To the National Theatre to see a frankly disappointing production of the Spanish Golden Age play Damned by Despair by the Spanish monk Tristo de Molina, which left me wondering why it had been added to the repertoire?
Paulo a devout monk is tricked by a devil in disguise as an angel to go to Naples and find Enrico, an extortionist thug, played with moments of quiet menace by Bertie Carvel. God has decreed, says the devil, that the two men are destined to meet the same end. The devil encourages Paolo to go to the city and follow the gangster's example.
Under cover in Naples the monk is appalled by Enrico's excesses, but fails to comprehend the basic humanity beneath the murderous exterior. True to his promise he transforms himself into a murderous shark and, in so doing, reveals the uncovered sin at the heart of his piety: pride. He has seen salvation on purely transactional terms and upset that God is not in the business of offering rewards his renunciation of a holy life leads him into everlasting damnation. By contrast Enrico's redemptive speech in the face of death sees him soaring up on a trip wire to heaven, situated somewhere high in the rafters of the Olivier.
The play is deceptively simple and this production falls into the trap of trying too hard to find a modern relevance. The psychological truths looked for by the actors fail to connect them with the two dimensional allegorical characterisations that they are called to represent and the attempt to stage the Naples scenes in a modern setting trivialises further the basic Christian message which gives the play cause.
Overall there is a sense of failure here. The show is much shorter than advertised. An admission perhaps of late rehearsal cuts of unplayable scenes. The set frames the world in a parody of an El Greco painting, jagged mountains and vertical planes abound. It's pretty, but adds little to the telling of the tale. Occasionally there are nods to the £12 student tickets, a reference to Reservoir Dogs and a visceral slow motion shoot out, but nothing really holds together.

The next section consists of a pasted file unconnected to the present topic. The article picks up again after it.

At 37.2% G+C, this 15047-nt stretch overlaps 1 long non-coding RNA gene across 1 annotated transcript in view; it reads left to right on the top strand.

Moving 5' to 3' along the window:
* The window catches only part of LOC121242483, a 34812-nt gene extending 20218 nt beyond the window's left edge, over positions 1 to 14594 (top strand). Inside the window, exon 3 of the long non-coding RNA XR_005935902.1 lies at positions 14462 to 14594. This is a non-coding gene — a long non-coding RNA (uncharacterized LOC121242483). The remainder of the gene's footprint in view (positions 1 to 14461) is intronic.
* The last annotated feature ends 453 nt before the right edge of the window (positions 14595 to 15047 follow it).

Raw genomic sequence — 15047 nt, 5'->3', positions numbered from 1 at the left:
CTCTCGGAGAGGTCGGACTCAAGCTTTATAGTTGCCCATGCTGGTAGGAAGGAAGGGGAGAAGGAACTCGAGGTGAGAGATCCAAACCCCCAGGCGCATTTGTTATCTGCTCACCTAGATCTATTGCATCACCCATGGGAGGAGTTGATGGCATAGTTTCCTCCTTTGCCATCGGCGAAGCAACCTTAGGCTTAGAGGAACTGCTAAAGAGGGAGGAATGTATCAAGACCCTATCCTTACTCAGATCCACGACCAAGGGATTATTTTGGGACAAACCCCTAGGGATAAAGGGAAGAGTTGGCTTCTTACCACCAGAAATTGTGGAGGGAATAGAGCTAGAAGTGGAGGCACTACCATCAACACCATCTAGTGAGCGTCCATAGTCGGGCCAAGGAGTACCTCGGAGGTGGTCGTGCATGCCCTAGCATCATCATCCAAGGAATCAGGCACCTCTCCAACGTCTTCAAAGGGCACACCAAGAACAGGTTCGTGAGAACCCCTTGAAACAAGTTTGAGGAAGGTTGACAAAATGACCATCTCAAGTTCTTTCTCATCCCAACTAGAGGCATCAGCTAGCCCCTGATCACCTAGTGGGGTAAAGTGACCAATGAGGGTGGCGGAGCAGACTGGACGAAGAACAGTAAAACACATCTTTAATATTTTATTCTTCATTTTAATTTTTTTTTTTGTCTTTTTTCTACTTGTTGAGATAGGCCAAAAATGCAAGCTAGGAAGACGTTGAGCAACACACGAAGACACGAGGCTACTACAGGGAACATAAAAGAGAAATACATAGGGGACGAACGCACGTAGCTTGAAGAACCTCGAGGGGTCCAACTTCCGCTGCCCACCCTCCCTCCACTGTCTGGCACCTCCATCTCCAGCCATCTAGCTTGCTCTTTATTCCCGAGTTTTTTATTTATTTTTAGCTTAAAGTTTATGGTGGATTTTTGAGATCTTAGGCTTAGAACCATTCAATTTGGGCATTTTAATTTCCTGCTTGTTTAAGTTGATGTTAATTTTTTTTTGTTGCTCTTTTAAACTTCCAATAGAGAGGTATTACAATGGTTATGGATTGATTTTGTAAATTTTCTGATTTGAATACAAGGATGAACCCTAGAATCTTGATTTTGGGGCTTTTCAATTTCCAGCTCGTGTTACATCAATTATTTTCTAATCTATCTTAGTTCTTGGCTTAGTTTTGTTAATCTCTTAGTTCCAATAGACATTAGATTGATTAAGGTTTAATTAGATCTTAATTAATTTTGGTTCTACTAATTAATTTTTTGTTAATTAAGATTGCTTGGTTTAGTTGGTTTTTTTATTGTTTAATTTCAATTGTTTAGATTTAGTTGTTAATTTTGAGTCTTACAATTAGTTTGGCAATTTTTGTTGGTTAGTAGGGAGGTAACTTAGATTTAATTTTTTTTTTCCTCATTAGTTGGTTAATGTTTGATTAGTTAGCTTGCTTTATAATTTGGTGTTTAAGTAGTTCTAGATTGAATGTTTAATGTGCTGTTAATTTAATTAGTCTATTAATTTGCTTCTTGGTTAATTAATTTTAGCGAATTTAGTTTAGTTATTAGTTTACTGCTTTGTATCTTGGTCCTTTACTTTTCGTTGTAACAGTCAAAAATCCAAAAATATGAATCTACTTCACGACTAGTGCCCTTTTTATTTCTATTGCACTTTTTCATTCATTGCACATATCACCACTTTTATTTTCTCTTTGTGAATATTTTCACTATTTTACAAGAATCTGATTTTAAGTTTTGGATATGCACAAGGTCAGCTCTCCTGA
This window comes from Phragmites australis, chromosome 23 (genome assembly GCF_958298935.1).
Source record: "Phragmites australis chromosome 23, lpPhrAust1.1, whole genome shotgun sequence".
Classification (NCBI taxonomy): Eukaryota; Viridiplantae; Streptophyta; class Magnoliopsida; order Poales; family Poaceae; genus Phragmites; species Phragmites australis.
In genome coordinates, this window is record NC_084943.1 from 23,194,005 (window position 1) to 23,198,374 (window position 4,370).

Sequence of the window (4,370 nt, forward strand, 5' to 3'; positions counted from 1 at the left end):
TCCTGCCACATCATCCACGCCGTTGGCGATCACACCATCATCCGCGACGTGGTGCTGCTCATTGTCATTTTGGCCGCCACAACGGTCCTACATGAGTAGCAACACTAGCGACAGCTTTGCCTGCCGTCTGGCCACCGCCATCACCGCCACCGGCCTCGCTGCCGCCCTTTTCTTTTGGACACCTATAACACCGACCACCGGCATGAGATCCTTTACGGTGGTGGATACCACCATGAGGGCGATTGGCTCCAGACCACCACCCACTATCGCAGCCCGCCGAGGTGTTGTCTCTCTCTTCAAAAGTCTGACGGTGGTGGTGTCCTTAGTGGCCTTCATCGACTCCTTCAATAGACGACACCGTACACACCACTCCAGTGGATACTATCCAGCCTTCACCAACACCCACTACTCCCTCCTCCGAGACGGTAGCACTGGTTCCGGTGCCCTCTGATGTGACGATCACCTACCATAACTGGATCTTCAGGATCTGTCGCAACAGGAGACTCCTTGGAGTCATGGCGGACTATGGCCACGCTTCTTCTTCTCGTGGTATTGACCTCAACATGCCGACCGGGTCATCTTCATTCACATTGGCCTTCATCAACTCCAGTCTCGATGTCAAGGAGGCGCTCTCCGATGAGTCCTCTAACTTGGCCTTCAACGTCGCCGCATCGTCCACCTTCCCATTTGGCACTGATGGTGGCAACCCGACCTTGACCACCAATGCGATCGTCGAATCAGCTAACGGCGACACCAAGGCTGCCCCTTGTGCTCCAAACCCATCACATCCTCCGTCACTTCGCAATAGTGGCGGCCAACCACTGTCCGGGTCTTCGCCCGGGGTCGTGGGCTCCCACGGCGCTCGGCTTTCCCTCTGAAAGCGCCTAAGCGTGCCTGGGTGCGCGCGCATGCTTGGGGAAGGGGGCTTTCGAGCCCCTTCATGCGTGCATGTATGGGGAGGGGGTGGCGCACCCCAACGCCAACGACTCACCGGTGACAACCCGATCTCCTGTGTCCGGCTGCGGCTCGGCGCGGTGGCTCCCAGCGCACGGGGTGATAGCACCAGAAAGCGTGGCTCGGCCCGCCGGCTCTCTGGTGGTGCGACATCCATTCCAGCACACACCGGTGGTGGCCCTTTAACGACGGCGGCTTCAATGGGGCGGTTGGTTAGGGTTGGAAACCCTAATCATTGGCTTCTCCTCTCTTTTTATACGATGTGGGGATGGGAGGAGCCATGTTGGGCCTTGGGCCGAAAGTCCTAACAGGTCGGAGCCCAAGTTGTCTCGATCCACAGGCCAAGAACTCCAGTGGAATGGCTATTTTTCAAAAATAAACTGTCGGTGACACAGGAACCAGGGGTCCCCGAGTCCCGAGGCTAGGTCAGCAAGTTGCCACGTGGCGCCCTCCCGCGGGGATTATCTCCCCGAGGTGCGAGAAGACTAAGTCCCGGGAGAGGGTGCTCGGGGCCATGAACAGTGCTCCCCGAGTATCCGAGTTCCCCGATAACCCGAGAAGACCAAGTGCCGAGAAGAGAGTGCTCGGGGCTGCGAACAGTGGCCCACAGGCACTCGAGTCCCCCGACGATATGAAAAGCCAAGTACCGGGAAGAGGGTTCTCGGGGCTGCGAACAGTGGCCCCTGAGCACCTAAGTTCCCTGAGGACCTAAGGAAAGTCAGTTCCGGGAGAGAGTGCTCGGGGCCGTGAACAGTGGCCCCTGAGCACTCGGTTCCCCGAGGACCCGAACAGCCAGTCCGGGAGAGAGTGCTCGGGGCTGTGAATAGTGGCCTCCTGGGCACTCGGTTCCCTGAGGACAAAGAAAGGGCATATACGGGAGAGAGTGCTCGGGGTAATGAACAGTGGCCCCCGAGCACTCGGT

A clue to how things might have been different does come in the form of a young choir boy who appears in the stalls to sing an effecting psalm. It's a wonderfully beautiful moment in a sea of confusion. In a more intimate setting where bangs, tricks and whizzes could be done away with the play may well have carried more meaning. Perhaps the director, in a strange parallel to Paolo's own dilemma fell for the temptation of giving this religious drama a secular treatment which reveals more about the demands of the modern audience than the intentions of the play.
Mark is the Academic Director of the Drama Programmes at St Mary's University in Twickenham. He has worked internationally as a theatre director and educator for the past 15 years, focused mostly on youth, community, and conflict resolution work.
As a lecturer Mark taught at Goldsmiths College, Coventry University and was Head of Performing Arts at Canterbury College prior to joining St Mary’s in 2006.
His Professional directing credits include Henry V (One of US?) and Valhalla for RSC Education; The Wind in the Willows, Jack Cade, The Red, Red Robin for Sevenoaks Playhouse; Tender Souls, The Quality of Mercy and Playhouse Creatures for the Ambassadors Theatre group.
Mark is a director of subVERSE Theatre company for whom has directed fringe premieres of Chief, Dinnertime and OxfamC**t at Theatre 503.
Site specific work includes Purka and Shadow on Icelandic volcanoes and Novocento with students from the University of Genoa.